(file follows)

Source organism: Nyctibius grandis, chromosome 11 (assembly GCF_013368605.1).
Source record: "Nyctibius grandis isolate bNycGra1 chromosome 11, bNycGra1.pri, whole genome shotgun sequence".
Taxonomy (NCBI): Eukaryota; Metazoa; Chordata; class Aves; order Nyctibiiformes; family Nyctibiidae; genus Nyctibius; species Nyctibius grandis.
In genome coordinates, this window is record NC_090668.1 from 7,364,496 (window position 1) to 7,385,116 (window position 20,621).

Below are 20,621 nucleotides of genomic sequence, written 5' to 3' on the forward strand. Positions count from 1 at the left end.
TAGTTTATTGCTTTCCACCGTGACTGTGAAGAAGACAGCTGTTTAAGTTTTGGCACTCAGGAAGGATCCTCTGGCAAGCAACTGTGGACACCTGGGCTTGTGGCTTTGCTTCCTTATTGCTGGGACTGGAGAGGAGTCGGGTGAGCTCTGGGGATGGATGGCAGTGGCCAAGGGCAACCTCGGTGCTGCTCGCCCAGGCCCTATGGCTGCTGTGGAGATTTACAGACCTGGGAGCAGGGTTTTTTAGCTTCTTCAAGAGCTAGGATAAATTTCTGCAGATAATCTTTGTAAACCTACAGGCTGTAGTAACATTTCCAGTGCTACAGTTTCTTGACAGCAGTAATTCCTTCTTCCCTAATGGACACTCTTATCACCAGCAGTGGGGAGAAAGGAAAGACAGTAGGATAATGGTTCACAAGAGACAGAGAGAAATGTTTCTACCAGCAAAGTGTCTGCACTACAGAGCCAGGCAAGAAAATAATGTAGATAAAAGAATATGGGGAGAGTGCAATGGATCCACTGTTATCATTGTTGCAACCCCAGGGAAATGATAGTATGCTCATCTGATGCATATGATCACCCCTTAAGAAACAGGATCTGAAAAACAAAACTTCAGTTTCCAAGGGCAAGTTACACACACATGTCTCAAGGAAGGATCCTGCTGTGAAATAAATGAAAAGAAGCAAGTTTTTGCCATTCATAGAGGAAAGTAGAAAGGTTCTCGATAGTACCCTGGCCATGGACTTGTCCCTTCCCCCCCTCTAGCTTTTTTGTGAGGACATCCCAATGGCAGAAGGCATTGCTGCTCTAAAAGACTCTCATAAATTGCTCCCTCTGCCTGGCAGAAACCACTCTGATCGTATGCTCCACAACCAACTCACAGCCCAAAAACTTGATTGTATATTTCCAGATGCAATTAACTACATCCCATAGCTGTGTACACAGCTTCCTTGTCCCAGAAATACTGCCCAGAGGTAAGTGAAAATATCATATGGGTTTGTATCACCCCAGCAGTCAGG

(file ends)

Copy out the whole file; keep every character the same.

Source organism: Nyctibius grandis, chromosome 11 (assembly GCF_013368605.1).
Source record: "Nyctibius grandis isolate bNycGra1 chromosome 11, bNycGra1.pri, whole genome shotgun sequence".
Taxonomy (NCBI): Eukaryota; Metazoa; Chordata; class Aves; order Nyctibiiformes; family Nyctibiidae; genus Nyctibius; species Nyctibius grandis.
In genome coordinates, this window is record NC_090668.1 from 7,364,496 (window position 1) to 7,385,116 (window position 20,621).

Below are 20,621 nucleotides of genomic sequence, written 5' to 3' on the forward strand. Positions count from 1 at the left end.
TAGTTTATTGCTTTCCACCGTGACTGTGAAGAAGACAGCTGTTTAAGTTTTGGCACTCAGGAAGGATCCTCTGGCAAGCAACTGTGGACACCTGGGCTTGTGGCTTTGCTTCCTTATTGCTGGGACTGGAGAGGAGTCGGGTGAGCTCTGGGGATGGATGGCAGTGGCCAAGGGCAACCTCGGTGCTGCTCGCCCAGGCCCTATGGCTGCTGTGGAGATTTACAGACCTGGGAGCAGGGTTTTTTAGCTTCTTCAAGAGCTAGGATAAATTTCTGCAGATAATCTTTGTAAACCTACAGGCTGTAGTAACATTTCCAGTGCTACAGTTTCTTGACAGCAGTAATTCCTTCTTCCCTAATGGACACTCTTATCACCAGCAGTGGGGAGAAAGGAAAGACAGTAGGATAATGGTTCACAAGAGACAGAGAGAAATGTTTCTACCAGCAAAGTGTCTGCACTACAGAGCCAGGCAAGAAAATAATGTAGATAAAAGAATATGGGGAGAGTGCAATGGATCCACTGTTATCATTGTTGCAACCCCAGGGAAATGATAGTATGCTCATCTGATGCATATGATCACCCCTTAAGAAACAGGATCTGAAAAACAAAACTTCAGTTTCCAAGGGCAAGTTACACACACATGTCTCAAGGAAGGATCCTGCTGTGAAATAAATGAAAAGAAGCAAGTTTTTGCCATTCATAGAGGAAAGTAGAAAGGTTCTCGATAGTACCCTGGCCATGGACTTGTCCCTTCCCCCCCTCTAGCTTTTTTGTGAGGACATCCCAATGGCAGAAGGCATTGCTGCTCTAAAAGACTCTCATAAATTGCTCCCTCTGCCTGGCAGAAACCACTCTGATCGTATGCTCCACAACCAACTCACAGCCCAAAAACTTGATTGTATATTTCCAGATGCAATTAACTACATCCCATAGCTGTGTACACAGCTTCCTTGTCCCAGAAATACTGCCCAGAGGTAAGTGAAAATATCATATGGGTTTGTATCACCCCAGCAGTCAGG